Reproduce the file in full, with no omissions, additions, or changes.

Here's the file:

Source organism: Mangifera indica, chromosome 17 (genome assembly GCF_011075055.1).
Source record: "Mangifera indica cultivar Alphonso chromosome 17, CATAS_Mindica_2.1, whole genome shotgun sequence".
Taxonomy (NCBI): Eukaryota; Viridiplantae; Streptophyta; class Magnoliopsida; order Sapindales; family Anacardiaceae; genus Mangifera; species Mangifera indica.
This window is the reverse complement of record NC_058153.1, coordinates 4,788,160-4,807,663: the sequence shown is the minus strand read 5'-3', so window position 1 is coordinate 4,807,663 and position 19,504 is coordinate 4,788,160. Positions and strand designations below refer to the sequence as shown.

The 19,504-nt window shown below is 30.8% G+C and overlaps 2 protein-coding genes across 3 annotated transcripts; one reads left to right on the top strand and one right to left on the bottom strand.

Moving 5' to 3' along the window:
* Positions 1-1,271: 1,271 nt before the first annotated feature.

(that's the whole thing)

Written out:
Source organism: Mangifera indica, chromosome 17 (genome assembly GCF_011075055.1).
Source record: "Mangifera indica cultivar Alphonso chromosome 17, CATAS_Mindica_2.1, whole genome shotgun sequence".
Taxonomy (NCBI): Eukaryota; Viridiplantae; Streptophyta; class Magnoliopsida; order Sapindales; family Anacardiaceae; genus Mangifera; species Mangifera indica.
This window is the reverse complement of record NC_058153.1, coordinates 4,788,160-4,807,663: the sequence shown is the minus strand read 5'-3', so window position 1 is coordinate 4,807,663 and position 19,504 is coordinate 4,788,160. Positions and strand designations below refer to the sequence as shown.

The 19,504-nt window shown below is 30.8% G+C and overlaps 2 protein-coding genes across 3 annotated transcripts; one reads left to right on the top strand and one right to left on the bottom strand.

Moving 5' to 3' along the window:
* Positions 1-1,271: 1,271 nt before the first annotated feature.